"You can't win with Jason Spezza
as your captain."
I have heard that phrase uttered countless times over the past few months, as the Ottawa Senators' season has slipped away. In his first season as captain, Spezza's club has been a major disappointment. The Senators fell well short of expectations and predictably, Spezza is taking the lion's share of the blame from his harshest critics.
I have always said that the Spezza debate in this town is like Coke versus Pepsi. If you are a Coke drinker, it's very hard to convince you that Pepsi is superior. The same goes for Spezza - those people who hate him can't be convinced otherwise. It's a black-and-white argument and it's virtually impossible to sway someone from one side to the other.
Anybody who has read or listened to me over the years knows that I fall into the camp of people who believe the Senators are a better team with Spezza down the middle.
But in today's blog, I am not trying to convince anybody about Jason's ability as a player. You can judge that for yourself. What I do want to bring up is the idea that a captain is the person who sets the tone for how his team plays.
The critics of Spezza will argue that because he has a penchant for turning over the puck and does not play as well defensively as some other players, he causes his entire team to play with a loosey-goosey mentality. If the guy wearing the "C" is taking risks with the puck, that is setting the tone for the 17 other skaters.
Those people say that if Spezza was a real leader, he would play the game the right way in all three zones. He would be a rugged leader, who was more physical. He would be someone like Andrew Ladd
of the Winnipeg Jets.
If you were to write down all the characteristics you would want in a captain for a Canadian team, Ladd would meet all the criteria.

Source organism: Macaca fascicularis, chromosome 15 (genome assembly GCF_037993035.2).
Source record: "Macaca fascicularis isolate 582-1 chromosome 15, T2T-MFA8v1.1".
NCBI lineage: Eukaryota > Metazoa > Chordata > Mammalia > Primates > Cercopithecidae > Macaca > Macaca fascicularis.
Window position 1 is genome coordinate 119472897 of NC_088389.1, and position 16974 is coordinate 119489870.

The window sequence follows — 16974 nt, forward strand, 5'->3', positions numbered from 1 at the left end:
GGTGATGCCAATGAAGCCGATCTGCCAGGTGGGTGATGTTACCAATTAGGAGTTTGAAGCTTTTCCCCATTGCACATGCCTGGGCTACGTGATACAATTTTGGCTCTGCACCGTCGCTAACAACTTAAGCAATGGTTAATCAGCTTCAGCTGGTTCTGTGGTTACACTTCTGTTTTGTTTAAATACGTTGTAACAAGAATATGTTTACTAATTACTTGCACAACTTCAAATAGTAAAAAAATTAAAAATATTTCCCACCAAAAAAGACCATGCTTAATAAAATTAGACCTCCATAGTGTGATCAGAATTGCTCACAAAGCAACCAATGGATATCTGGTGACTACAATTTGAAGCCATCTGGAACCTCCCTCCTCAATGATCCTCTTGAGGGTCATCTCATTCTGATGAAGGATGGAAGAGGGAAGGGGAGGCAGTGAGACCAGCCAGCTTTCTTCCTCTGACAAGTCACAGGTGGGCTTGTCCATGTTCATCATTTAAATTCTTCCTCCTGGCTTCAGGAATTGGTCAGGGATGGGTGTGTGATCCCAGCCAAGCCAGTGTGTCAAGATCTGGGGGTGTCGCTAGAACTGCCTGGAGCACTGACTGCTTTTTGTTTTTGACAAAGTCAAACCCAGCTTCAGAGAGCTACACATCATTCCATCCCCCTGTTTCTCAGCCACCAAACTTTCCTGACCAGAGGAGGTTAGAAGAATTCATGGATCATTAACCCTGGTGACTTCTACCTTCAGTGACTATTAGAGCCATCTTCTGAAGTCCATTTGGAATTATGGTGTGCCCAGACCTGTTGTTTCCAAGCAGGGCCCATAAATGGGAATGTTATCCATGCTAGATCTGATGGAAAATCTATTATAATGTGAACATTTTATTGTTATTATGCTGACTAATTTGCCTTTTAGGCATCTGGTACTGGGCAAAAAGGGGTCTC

• He is from Maple Ridge, B.C.
• He plays the game the right way
• He has Stanley Cup rings with two different teams
And yet, the Winnipeg Jets are a team that is a mess defensively. They have given up 234 goals – second-worst in the Western Conference.
Their captain is there every night supposedly playing the game "the right way". His teammates see how he conducts himself on and off the ice. So why are they so bad defensively?
It's because the captain can only do so much. And many times, we overrate the role of a captain on a hockey team. We assign certain characteristics to people and we have a hard time deviating from our original stance. In our minds, Ladd is a great captain – so the problem is with his Winnipeg teammates.
But if Ladd escapes the criticism in Winnipeg for failing to get the Jets to play a more structured game, why does Spezza take the heat in Ottawa for the exact same thing?
The tricky thing for Spezza is that he is also trying to fill the skates of the previous captain Daniel Alfredsson
, who had a mythical status in this town.
But before Alfredsson had his breakthrough moment as captain in 2007 in leading the Senators to the Stanley Cup Final, he had just as many detractors in Ottawa as Spezza does now. There was a prevailing sentiment that "you will never win with Daniel Alfredsson
as your captain." Those echoes reached a crescendo when Jason Pominville
walked around him for the series-ending goal against the Buffalo Sabres in the 2006 playoffs.
However, after Alfredsson won over his critics in 2007, he was good for life in Ottawa and was never blamed for any of the problems.
When it comes to the team that fell off a cliff in 2007-08 with one of the great collapses in NHL history?
"Don't blame Alfredsson, that was all Ray Emery
How about the team that missed the playoffs in two of the next three years?
"Let's blame Hartsburg and Cory Clouston. Alfie is a great leader."
When the Senators made the playoffs in 2011-12, they did so with the worst goals-against average of any of the 16 teams to qualify for the playoffs. They were kind of a mess defensively that year, but did anybody blame Alfredsson?
Of course not.
Because they had made up their minds that he was not the problem. Being the captain is all about perception. Alfredsson was always a good leader in Ottawa. He didn't radically change his approach in 2007 when they went to the Stanley Cup Final. Things just finally worked out in his favour and as a result, all of the questions surrounding his leadership vanished overnight.
Spezza probably needs time to grow into the captaincy in this town, so he can experience his own defining moment as the leader of this hockey team.
Whether he gets that opportunity or not is an entirely different question.